Some of the critics did, apparently, see the implications of what they were saying and they realised that, unless they were to attack the entire jury system, the only way to undermine the jury's verdict on this occasion was to undermine confidence in the jury members themselves. I dealt with that already in the House but I would like to clear up just one point: Deputy Dillon seemed perturbed at my suggestion that the Garda went out of their way to select jurors whose character, reputation and general standing were such that nobody could question either their impartiality or their competence. The Deputy thought that any such selective process is illegal. I am glad to assure him that it is not. Coroner's juries are not, and in the nature of things cannot be, assembled in the same way as juries in ordinary court proceedings. There is always some element of selection—for instance, the Garda obviously will not select somebody they know to be mentally retarded—and there is certainly nothing either illegal or objectionable in their taking more care than usual in this case to select men whose verdict ought to be accepted as a true verdict.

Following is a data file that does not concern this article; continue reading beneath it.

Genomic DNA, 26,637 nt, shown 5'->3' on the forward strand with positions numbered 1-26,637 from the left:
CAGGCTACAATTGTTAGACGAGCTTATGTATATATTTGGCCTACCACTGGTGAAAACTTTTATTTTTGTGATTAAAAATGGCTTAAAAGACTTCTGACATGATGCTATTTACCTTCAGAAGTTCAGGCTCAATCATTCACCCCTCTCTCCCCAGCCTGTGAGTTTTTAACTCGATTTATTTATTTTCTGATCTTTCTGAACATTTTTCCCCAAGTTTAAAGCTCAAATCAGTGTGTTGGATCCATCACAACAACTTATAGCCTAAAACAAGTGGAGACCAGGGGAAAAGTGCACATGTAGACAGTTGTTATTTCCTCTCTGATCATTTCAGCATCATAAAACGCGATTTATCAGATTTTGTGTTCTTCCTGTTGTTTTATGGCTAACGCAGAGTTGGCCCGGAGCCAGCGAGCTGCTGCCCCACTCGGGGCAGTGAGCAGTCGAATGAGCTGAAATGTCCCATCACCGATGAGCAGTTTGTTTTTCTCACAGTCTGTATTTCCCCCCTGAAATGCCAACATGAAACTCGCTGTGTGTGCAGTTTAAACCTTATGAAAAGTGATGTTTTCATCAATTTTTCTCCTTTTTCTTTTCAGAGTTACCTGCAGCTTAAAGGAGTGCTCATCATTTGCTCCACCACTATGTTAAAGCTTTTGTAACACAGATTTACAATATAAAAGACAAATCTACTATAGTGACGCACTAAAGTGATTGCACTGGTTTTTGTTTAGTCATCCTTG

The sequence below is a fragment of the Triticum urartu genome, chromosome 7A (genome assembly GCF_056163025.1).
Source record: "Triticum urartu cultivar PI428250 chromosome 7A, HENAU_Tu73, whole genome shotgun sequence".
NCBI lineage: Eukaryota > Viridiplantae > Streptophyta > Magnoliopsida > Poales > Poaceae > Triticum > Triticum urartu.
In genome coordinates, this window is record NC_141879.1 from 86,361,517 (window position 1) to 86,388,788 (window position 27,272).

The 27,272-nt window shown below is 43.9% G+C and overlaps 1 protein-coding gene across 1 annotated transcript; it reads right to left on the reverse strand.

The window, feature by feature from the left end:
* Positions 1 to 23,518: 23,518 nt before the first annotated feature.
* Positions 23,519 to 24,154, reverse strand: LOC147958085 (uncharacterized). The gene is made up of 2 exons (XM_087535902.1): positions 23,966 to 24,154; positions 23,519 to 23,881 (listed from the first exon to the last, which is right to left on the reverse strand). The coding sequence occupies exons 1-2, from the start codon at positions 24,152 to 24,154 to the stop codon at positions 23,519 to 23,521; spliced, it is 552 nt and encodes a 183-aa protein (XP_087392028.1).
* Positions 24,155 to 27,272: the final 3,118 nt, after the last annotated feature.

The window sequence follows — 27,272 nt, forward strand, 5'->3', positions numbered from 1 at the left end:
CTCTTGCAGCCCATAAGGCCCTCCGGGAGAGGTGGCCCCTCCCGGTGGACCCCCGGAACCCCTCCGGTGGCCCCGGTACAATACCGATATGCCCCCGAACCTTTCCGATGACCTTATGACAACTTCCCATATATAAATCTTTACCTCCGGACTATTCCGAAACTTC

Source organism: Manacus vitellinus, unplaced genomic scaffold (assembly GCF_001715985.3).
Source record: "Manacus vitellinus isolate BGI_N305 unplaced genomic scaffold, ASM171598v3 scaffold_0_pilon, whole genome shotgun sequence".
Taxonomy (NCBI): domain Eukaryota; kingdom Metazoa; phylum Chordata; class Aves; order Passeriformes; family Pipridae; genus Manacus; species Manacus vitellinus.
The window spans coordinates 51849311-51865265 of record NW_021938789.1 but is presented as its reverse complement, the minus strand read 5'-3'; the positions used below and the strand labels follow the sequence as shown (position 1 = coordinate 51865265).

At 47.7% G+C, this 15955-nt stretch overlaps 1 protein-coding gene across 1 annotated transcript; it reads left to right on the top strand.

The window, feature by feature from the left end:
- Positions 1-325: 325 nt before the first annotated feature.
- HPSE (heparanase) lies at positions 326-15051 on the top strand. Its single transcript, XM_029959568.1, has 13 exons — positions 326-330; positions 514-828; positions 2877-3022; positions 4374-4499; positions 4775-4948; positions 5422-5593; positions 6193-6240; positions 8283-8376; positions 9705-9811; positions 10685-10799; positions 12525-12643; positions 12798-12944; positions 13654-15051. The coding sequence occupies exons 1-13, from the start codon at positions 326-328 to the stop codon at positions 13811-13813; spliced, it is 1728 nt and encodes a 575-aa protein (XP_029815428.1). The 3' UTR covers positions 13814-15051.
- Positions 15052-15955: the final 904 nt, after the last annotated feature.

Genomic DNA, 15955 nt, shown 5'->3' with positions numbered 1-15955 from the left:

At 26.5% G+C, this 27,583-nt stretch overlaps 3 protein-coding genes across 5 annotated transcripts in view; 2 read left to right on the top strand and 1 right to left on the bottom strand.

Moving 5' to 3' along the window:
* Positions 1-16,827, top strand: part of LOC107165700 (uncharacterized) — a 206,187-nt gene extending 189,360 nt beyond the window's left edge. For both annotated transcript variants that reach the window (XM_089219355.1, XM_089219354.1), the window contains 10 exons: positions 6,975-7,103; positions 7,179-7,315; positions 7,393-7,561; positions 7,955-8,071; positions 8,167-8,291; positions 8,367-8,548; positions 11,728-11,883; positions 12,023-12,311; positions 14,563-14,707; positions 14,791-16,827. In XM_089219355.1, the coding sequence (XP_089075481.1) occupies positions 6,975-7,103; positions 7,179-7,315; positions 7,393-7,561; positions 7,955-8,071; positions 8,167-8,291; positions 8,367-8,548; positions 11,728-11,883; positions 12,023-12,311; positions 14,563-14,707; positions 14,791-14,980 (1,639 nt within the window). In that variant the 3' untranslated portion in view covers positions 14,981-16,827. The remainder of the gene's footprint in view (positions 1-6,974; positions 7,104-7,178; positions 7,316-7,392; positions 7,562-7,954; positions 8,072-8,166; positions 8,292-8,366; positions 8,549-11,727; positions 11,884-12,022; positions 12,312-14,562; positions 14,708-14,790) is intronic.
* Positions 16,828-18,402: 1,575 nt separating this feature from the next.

In view of the criticisms, direct and implied, that have been directed at the jury, I should like to put on record not only my own complete acceptance of their impartiality but the Coroner's opinion of them as expressed to me in writing: he said that they were intelligent, conscientious and hard-working —above average; that he could not see how any inquiry more exhaustive could be held; and that the criticisms directed at the limitations on their powers under the Coroners Acts appeared to him to be futile as he was unable to see how, no matter how much their power was extended, they could, on the evidence, have brought in any other verdict.